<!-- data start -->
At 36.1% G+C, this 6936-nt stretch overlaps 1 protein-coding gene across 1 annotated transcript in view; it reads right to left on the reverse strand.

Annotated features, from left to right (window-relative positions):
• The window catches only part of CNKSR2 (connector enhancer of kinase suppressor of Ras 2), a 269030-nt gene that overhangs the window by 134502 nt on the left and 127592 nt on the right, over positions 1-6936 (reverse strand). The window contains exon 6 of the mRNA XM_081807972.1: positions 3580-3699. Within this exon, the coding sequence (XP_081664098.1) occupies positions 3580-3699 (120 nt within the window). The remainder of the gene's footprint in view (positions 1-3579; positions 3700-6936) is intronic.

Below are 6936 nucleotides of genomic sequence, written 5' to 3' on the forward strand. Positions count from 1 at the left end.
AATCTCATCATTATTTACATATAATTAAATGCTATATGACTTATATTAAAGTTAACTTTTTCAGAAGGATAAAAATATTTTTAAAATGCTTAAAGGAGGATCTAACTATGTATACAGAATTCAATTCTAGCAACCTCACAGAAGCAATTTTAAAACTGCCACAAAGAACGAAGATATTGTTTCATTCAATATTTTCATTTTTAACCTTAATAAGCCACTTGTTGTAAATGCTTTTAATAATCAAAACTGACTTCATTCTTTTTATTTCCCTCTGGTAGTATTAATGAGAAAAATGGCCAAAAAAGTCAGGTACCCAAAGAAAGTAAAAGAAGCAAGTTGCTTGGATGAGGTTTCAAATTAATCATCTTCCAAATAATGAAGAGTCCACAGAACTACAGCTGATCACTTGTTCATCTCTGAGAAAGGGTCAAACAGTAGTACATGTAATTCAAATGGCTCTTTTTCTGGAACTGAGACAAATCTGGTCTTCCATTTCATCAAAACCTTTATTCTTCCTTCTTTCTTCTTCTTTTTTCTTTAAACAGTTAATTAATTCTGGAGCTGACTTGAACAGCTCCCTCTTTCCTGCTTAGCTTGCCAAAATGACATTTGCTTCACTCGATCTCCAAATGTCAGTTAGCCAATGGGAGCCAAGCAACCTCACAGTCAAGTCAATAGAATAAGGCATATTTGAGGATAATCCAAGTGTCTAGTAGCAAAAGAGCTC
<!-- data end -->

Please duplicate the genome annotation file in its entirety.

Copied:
At 36.1% G+C, this 6936-nt stretch overlaps 1 protein-coding gene across 1 annotated transcript in view; it reads right to left on the reverse strand.

Annotated features, from left to right (window-relative positions):
• The window catches only part of CNKSR2 (connector enhancer of kinase suppressor of Ras 2), a 269030-nt gene that overhangs the window by 134502 nt on the left and 127592 nt on the right, over positions 1-6936 (reverse strand). The window contains exon 6 of the mRNA XM_081807972.1: positions 3580-3699. Within this exon, the coding sequence (XP_081664098.1) occupies positions 3580-3699 (120 nt within the window). The remainder of the gene's footprint in view (positions 1-3579; positions 3700-6936) is intronic.

Below are 6936 nucleotides of genomic sequence, written 5' to 3' on the forward strand. Positions count from 1 at the left end.
AATCTCATCATTATTTACATATAATTAAATGCTATATGACTTATATTAAAGTTAACTTTTTCAGAAGGATAAAAATATTTTTAAAATGCTTAAAGGAGGATCTAACTATGTATACAGAATTCAATTCTAGCAACCTCACAGAAGCAATTTTAAAACTGCCACAAAGAACGAAGATATTGTTTCATTCAATATTTTCATTTTTAACCTTAATAAGCCACTTGTTGTAAATGCTTTTAATAATCAAAACTGACTTCATTCTTTTTATTTCCCTCTGGTAGTATTAATGAGAAAAATGGCCAAAAAAGTCAGGTACCCAAAGAAAGTAAAAGAAGCAAGTTGCTTGGATGAGGTTTCAAATTAATCATCTTCCAAATAATGAAGAGTCCACAGAACTACAGCTGATCACTTGTTCATCTCTGAGAAAGGGTCAAACAGTAGTACATGTAATTCAAATGGCTCTTTTTCTGGAACTGAGACAAATCTGGTCTTCCATTTCATCAAAACCTTTATTCTTCCTTCTTTCTTCTTCTTTTTTCTTTAAACAGTTAATTAATTCTGGAGCTGACTTGAACAGCTCCCTCTTTCCTGCTTAGCTTGCCAAAATGACATTTGCTTCACTCGATCTCCAAATGTCAGTTAGCCAATGGGAGCCAAGCAACCTCACAGTCAAGTCAATAGAATAAGGCATATTTGAGGATAATCCAAGTGTCTAGTAGCAAAAGAGCTC